Don McLeese sent me the manuscript for his book on the MC5 last week, and I love it. I remember my brother giving me tapes of MC5 albums when I was 15 or whatever, and it didn’t sit too well with my janglepop fetish at the time. But of course, my brother was right all along. Anyhow, Don’s book is coming out in the autumn, and here’s an early extract from it:
Let me admit, brothers and sisters, that I can barely remember significant details of the day that I’ll never forget. Impressions dissolve in the haze of marijuana from that sunny summer afternoon in Chicago, while the subsequent passage of almost four decades has sacrificed more to the mists of memory. Yet the imprint remains indelible. Like a car crash or a blitzkrieg, it divides my existence into Before and After. For nothing was more important in my eighteen-year-old life than rock ‘n’ roll. And rock ‘n’ roll would never be the same for me after I saw—experienced? endured? survived?—the band that would change my life.
No, I’m not going to pull a Jon Landau. I won’t claim that I had a vision of rock’s future when I first withstood the aural assualt of the Motor City Five, whose sound and fury disrupted that idyllic Sunday in Lincoln Park. Contrary to common legend, the MC5 didn’t spark a riot with their free concert on the eve of the 1968 convention. They simply lit the fuse, escalating the tension, energizing the crowd to a fever pitch of musical militancy as the police encircled the park, with their riot gear and billy clubs, maintaining a stonefaced vigil.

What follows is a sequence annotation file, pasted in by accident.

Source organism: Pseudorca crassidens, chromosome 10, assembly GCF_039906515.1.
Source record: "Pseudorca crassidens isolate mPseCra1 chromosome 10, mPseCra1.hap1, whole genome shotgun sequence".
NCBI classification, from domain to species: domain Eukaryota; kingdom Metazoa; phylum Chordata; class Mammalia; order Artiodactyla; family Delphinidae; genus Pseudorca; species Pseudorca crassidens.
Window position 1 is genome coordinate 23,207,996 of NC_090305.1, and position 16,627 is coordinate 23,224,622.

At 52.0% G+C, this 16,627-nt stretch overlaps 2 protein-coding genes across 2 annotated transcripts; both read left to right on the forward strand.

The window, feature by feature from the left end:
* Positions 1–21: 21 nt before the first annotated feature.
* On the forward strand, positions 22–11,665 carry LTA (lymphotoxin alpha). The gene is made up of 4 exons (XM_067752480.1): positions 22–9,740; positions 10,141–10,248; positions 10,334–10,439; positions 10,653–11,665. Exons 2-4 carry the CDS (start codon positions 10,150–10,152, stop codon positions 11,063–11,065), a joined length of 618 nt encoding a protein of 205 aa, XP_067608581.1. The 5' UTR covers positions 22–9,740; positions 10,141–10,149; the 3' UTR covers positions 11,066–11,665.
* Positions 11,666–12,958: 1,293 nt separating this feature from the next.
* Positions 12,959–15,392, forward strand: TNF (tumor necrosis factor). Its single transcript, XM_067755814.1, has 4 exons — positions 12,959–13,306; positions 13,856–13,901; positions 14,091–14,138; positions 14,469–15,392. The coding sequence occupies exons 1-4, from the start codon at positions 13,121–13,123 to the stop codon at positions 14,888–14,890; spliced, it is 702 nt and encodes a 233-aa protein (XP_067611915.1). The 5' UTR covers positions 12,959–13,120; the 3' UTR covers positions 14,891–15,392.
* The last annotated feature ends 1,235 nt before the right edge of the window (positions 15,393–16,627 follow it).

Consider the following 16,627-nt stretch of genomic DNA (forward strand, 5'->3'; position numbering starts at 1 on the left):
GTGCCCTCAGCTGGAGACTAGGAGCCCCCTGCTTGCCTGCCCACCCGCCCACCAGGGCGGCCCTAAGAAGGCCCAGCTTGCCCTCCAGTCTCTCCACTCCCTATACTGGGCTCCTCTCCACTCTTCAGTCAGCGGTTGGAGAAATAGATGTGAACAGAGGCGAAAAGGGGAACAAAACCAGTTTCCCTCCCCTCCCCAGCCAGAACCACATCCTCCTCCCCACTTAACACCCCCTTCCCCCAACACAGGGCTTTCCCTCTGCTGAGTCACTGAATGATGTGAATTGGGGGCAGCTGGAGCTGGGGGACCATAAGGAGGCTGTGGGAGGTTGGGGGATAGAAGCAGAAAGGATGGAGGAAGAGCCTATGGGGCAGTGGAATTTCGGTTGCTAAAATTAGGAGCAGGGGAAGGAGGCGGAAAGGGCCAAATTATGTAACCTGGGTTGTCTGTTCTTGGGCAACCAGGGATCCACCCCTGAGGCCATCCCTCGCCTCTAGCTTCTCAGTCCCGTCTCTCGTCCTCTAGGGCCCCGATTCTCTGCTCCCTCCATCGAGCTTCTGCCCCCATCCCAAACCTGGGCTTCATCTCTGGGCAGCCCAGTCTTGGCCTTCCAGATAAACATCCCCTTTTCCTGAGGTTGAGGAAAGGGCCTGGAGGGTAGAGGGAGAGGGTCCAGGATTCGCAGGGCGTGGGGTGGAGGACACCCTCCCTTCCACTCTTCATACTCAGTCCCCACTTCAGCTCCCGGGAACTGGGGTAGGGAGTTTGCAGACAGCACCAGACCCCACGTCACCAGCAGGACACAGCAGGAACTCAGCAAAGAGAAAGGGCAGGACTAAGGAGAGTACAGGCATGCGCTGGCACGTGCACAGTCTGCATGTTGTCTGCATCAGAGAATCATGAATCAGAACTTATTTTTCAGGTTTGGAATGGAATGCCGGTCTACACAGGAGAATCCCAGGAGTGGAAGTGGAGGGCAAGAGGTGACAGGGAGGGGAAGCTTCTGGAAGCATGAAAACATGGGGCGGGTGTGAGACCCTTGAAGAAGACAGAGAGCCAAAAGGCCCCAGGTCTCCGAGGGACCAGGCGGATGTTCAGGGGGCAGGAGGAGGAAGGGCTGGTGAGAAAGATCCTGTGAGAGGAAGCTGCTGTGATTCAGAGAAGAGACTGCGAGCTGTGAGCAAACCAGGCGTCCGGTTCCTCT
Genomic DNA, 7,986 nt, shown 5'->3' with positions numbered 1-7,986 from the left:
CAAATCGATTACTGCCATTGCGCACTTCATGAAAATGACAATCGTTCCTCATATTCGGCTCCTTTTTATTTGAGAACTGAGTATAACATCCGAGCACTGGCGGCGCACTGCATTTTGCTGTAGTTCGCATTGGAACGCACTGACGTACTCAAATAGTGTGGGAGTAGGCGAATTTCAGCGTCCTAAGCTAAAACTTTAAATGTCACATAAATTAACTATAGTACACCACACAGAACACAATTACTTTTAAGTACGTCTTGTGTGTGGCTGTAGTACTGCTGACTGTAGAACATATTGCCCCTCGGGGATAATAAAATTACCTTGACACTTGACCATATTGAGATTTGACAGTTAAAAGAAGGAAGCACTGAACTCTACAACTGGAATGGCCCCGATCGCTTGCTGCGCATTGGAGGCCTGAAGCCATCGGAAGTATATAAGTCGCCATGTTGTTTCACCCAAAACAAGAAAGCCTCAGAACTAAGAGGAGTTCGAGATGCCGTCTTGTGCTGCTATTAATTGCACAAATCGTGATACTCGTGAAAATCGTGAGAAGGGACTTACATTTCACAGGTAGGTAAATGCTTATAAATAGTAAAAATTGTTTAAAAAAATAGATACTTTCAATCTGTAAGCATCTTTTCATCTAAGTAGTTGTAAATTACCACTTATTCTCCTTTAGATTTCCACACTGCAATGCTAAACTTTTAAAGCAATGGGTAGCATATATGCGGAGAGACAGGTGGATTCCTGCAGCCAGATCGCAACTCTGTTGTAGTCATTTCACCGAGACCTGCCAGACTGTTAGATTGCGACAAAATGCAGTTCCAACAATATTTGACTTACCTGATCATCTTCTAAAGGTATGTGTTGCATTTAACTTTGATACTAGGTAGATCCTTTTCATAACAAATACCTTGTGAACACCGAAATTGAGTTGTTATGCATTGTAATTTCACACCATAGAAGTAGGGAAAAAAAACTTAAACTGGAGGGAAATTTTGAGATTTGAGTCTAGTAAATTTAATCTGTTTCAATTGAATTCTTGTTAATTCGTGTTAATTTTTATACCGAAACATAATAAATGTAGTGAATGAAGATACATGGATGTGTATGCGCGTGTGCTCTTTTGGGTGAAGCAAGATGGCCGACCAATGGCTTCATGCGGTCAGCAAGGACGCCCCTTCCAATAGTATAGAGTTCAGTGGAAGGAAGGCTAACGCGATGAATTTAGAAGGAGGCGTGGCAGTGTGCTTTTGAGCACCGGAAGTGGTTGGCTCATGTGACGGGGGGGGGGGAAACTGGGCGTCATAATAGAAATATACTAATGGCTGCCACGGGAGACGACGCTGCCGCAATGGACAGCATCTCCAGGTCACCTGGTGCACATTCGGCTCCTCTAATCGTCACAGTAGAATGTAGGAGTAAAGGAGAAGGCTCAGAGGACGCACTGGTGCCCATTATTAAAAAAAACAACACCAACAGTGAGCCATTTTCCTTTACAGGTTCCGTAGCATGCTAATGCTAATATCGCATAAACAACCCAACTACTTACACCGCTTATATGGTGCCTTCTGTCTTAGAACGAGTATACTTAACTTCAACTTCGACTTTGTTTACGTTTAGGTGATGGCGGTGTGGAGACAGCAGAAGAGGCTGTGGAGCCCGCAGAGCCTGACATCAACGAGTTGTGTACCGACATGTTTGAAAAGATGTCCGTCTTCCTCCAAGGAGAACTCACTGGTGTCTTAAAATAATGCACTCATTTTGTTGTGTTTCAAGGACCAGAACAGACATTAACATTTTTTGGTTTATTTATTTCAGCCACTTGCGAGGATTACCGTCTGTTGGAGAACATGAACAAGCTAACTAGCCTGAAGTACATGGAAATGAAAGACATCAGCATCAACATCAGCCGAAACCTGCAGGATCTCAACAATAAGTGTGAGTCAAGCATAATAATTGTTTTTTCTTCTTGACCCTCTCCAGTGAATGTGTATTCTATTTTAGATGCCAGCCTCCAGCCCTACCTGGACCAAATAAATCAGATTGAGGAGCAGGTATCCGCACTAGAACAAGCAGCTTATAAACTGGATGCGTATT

I can still see the orb-like Afro of the lead singer as badgered the crowd, pointing his finger, thrusting his fist, working his feet like a speed-freak James Brown. I would later know him as Rob Tyner, but all I knew at the time was that he was crazy. But not as crazy as the two guitarists, the ones I would later know as Wayne Kramer and Fred “Sonic” Smith, both brandishing their instruments as if they were lethal weapons while swiveling their hips, arching their backs, flailing their arms, kicking their legs.
All this over a rhythm section that left no space unfilled in its relentless propulsion, a bassist and drummer—Michael Davis and Dennis “Machine Gun” Thompson, I would later learn–less concerned with staying within the pocket than obliterating that pocket. When a low-flying surveillance helicopter buzzed the band, the whoosh and whirr of its blades didn’t interrupt the music, but enhanced it. Even the occasional roar of a cop’s motorcycle seemed like part of the musical gestalt, amid a crowd that fully expected that musical chaos would lead to physical violence. This wasn’t a rock band; it was a street fight. This wasn’t a concert; it was a battle zone.
We had been waiting for something to happen, even desperate for something to happen. The MC5 were what happened. We hadn’t known what to expect, but none of us had expected the 5. Almost none of us had ever heard of the band, except those who had made the drive from their native Detroit. Though we thought we’d been ready for anything, the frenzied, ear-splitting performance left most of us shellshocked. It was a musical mugging so far beyond the realm of expectation that it would take years before punk or metal would provide some sort of frame of reference, though no punk or metal band would ever match the galvanizing force of the 5.